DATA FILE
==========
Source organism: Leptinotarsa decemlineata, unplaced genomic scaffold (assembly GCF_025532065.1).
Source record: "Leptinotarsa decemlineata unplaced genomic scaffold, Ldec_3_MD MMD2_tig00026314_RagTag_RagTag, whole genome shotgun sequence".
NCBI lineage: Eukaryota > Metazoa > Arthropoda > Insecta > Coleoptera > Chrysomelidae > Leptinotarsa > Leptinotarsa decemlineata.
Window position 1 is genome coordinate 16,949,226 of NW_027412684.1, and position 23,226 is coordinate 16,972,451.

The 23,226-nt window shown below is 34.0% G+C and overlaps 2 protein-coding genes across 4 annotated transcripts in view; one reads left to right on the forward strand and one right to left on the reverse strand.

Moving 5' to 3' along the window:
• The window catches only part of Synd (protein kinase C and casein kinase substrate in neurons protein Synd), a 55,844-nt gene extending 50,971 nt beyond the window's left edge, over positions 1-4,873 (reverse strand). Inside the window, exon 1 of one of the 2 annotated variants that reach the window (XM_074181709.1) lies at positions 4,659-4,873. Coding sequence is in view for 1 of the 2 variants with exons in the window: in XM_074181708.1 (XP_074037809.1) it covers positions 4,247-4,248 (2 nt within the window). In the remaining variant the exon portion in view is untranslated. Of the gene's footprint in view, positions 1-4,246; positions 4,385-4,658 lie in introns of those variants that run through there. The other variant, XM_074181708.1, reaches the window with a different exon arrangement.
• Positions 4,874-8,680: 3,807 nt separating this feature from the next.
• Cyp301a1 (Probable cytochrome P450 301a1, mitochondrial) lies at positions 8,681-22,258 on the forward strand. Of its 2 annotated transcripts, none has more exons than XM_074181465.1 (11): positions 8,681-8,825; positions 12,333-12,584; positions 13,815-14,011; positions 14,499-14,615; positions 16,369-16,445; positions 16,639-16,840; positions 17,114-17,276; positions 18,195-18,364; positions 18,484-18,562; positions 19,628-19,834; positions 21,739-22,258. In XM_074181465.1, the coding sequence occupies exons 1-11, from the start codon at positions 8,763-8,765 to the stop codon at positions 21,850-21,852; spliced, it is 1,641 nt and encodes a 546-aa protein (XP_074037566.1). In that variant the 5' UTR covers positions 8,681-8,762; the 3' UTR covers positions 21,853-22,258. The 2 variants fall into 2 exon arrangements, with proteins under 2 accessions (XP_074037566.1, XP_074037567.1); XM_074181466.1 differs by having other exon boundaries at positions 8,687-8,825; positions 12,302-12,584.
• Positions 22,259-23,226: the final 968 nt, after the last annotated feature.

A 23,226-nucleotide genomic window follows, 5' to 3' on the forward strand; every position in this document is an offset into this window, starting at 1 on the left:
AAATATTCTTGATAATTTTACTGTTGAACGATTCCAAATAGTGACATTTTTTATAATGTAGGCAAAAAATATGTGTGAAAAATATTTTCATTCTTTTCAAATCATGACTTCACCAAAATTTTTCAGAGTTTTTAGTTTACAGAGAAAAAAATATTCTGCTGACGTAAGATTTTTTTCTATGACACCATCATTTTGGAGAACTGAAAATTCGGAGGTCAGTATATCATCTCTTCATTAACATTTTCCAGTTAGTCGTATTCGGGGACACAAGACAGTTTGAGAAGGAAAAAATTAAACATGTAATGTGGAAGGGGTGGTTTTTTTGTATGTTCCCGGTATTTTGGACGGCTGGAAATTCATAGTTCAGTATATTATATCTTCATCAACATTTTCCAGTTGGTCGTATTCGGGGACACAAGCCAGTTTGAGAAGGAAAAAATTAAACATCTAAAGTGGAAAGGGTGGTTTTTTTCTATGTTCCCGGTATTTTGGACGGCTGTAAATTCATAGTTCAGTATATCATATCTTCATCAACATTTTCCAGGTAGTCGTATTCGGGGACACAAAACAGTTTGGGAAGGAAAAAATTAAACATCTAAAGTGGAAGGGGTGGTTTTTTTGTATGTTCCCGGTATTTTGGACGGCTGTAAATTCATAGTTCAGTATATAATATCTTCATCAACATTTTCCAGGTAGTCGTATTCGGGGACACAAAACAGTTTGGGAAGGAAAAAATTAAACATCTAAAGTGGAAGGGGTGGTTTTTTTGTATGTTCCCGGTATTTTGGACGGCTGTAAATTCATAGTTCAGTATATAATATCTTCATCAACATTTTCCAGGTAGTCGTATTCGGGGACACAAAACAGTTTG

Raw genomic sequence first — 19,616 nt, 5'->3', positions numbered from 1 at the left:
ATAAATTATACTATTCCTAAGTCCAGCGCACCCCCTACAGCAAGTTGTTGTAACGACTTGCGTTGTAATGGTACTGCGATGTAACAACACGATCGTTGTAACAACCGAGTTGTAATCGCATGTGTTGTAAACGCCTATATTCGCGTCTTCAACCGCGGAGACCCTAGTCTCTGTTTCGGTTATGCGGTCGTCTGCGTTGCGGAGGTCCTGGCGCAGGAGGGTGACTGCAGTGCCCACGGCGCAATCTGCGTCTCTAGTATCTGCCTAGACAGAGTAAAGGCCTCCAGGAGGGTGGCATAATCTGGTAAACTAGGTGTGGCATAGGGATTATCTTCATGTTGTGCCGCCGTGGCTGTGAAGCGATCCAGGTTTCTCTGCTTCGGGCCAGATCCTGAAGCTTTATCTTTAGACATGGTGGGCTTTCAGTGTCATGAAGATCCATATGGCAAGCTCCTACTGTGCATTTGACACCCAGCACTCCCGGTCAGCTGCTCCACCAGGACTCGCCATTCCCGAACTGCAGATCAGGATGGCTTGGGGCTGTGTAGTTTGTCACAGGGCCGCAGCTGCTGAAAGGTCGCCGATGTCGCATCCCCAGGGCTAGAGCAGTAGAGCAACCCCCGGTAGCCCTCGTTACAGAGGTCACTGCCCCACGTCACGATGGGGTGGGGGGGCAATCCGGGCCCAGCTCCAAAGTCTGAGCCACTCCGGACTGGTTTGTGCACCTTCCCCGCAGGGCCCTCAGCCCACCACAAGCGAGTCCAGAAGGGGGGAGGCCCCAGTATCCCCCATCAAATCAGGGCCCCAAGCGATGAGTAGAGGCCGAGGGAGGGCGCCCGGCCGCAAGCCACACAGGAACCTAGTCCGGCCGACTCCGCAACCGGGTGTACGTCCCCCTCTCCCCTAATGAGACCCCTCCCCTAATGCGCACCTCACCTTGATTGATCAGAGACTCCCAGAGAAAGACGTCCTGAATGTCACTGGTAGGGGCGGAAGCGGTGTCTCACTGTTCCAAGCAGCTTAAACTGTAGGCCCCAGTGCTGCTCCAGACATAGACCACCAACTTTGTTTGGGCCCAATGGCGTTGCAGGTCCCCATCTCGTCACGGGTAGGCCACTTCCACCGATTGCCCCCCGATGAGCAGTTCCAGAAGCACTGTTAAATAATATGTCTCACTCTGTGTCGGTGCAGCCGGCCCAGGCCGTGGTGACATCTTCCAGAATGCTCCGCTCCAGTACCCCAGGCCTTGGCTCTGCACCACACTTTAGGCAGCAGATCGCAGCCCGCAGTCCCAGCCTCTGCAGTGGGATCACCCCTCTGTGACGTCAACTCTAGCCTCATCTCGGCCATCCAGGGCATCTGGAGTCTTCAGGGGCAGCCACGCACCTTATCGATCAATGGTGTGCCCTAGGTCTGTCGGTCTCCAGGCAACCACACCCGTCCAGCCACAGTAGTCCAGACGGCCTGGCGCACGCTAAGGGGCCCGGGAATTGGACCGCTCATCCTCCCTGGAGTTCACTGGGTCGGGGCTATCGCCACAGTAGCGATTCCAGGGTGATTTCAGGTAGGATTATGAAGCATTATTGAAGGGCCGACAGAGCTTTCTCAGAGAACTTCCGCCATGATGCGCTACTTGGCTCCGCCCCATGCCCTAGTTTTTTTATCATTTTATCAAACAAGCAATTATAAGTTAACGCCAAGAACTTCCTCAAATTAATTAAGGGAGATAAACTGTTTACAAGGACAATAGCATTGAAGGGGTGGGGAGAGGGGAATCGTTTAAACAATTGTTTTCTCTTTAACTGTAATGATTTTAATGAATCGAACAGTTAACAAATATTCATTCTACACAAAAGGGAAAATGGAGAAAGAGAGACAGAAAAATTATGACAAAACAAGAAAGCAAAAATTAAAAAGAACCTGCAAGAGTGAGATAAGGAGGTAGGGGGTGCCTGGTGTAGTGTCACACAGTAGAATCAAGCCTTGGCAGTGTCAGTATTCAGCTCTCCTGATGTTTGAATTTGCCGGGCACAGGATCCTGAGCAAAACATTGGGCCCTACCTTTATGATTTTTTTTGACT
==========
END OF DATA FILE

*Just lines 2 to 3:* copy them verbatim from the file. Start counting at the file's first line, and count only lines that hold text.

Source record: "Leptinotarsa decemlineata unplaced genomic scaffold, Ldec_3_MD MMD2_tig00026314_RagTag_RagTag, whole genome shotgun sequence".
NCBI lineage: Eukaryota > Metazoa > Arthropoda > Insecta > Coleoptera > Chrysomelidae > Leptinotarsa > Leptinotarsa decemlineata.